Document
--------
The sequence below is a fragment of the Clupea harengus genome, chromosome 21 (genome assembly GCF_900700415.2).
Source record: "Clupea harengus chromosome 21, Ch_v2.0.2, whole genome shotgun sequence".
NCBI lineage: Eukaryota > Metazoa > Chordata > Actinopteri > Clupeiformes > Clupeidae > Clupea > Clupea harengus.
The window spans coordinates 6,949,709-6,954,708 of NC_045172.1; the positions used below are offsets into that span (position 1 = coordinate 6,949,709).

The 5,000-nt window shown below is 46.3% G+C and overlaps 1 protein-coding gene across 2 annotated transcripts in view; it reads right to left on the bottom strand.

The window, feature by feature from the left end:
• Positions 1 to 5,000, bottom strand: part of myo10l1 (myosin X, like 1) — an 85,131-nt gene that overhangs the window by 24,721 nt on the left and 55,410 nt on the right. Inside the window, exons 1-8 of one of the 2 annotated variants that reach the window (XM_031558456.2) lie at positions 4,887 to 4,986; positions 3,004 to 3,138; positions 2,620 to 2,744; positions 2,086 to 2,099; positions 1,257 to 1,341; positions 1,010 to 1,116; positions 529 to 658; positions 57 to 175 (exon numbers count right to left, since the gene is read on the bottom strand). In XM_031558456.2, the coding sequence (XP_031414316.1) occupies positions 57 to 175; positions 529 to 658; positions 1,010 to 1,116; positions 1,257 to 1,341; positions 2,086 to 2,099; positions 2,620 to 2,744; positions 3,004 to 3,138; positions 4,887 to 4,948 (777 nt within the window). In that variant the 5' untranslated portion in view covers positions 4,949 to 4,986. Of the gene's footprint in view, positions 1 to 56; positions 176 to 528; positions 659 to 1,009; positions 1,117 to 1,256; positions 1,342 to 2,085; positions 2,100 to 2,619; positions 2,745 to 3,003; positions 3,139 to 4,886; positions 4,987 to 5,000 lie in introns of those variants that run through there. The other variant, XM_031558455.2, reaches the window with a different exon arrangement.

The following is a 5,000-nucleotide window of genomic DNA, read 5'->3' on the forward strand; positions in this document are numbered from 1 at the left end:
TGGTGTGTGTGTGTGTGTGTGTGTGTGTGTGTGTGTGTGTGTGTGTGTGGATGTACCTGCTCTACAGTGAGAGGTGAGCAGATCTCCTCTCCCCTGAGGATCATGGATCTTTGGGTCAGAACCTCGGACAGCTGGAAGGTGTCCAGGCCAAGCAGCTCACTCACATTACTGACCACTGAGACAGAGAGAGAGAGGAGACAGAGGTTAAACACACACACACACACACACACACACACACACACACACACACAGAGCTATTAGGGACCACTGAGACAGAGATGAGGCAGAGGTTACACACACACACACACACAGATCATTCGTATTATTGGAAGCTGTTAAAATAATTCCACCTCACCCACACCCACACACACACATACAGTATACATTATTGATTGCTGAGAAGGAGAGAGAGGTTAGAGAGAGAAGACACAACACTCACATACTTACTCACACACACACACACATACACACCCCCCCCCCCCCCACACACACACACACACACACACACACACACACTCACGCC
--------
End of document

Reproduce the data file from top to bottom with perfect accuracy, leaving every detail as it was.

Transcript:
The sequence below is a fragment of the Clupea harengus genome, chromosome 21 (genome assembly GCF_900700415.2).
Source record: "Clupea harengus chromosome 21, Ch_v2.0.2, whole genome shotgun sequence".
NCBI lineage: Eukaryota > Metazoa > Chordata > Actinopteri > Clupeiformes > Clupeidae > Clupea > Clupea harengus.
The window spans coordinates 6,949,709-6,954,708 of NC_045172.1; the positions used below are offsets into that span (position 1 = coordinate 6,949,709).

The 5,000-nt window shown below is 46.3% G+C and overlaps 1 protein-coding gene across 2 annotated transcripts in view; it reads right to left on the bottom strand.

The window, feature by feature from the left end:
• Positions 1 to 5,000, bottom strand: part of myo10l1 (myosin X, like 1) — an 85,131-nt gene that overhangs the window by 24,721 nt on the left and 55,410 nt on the right. Inside the window, exons 1-8 of one of the 2 annotated variants that reach the window (XM_031558456.2) lie at positions 4,887 to 4,986; positions 3,004 to 3,138; positions 2,620 to 2,744; positions 2,086 to 2,099; positions 1,257 to 1,341; positions 1,010 to 1,116; positions 529 to 658; positions 57 to 175 (exon numbers count right to left, since the gene is read on the bottom strand). In XM_031558456.2, the coding sequence (XP_031414316.1) occupies positions 57 to 175; positions 529 to 658; positions 1,010 to 1,116; positions 1,257 to 1,341; positions 2,086 to 2,099; positions 2,620 to 2,744; positions 3,004 to 3,138; positions 4,887 to 4,948 (777 nt within the window). In that variant the 5' untranslated portion in view covers positions 4,949 to 4,986. Of the gene's footprint in view, positions 1 to 56; positions 176 to 528; positions 659 to 1,009; positions 1,117 to 1,256; positions 1,342 to 2,085; positions 2,100 to 2,619; positions 2,745 to 3,003; positions 3,139 to 4,886; positions 4,987 to 5,000 lie in introns of those variants that run through there. The other variant, XM_031558455.2, reaches the window with a different exon arrangement.

The following is a 5,000-nucleotide window of genomic DNA, read 5'->3' on the forward strand; positions in this document are numbered from 1 at the left end:
TGGTGTGTGTGTGTGTGTGTGTGTGTGTGTGTGTGTGTGTGTGTGTGTGGATGTACCTGCTCTACAGTGAGAGGTGAGCAGATCTCCTCTCCCCTGAGGATCATGGATCTTTGGGTCAGAACCTCGGACAGCTGGAAGGTGTCCAGGCCAAGCAGCTCACTCACATTACTGACCACTGAGACAGAGAGAGAGAGGAGACAGAGGTTAAACACACACACACACACACACACACACACACACACACACACACAGAGCTATTAGGGACCACTGAGACAGAGATGAGGCAGAGGTTACACACACACACACACACAGATCATTCGTATTATTGGAAGCTGTTAAAATAATTCCACCTCACCCACACCCACACACACACATACAGTATACATTATTGATTGCTGAGAAGGAGAGAGAGGTTAGAGAGAGAAGACACAACACTCACATACTTACTCACACACACACACACATACACACCCCCCCCCCCCCCACACACACACACACACACACACACACACACACTCACGCC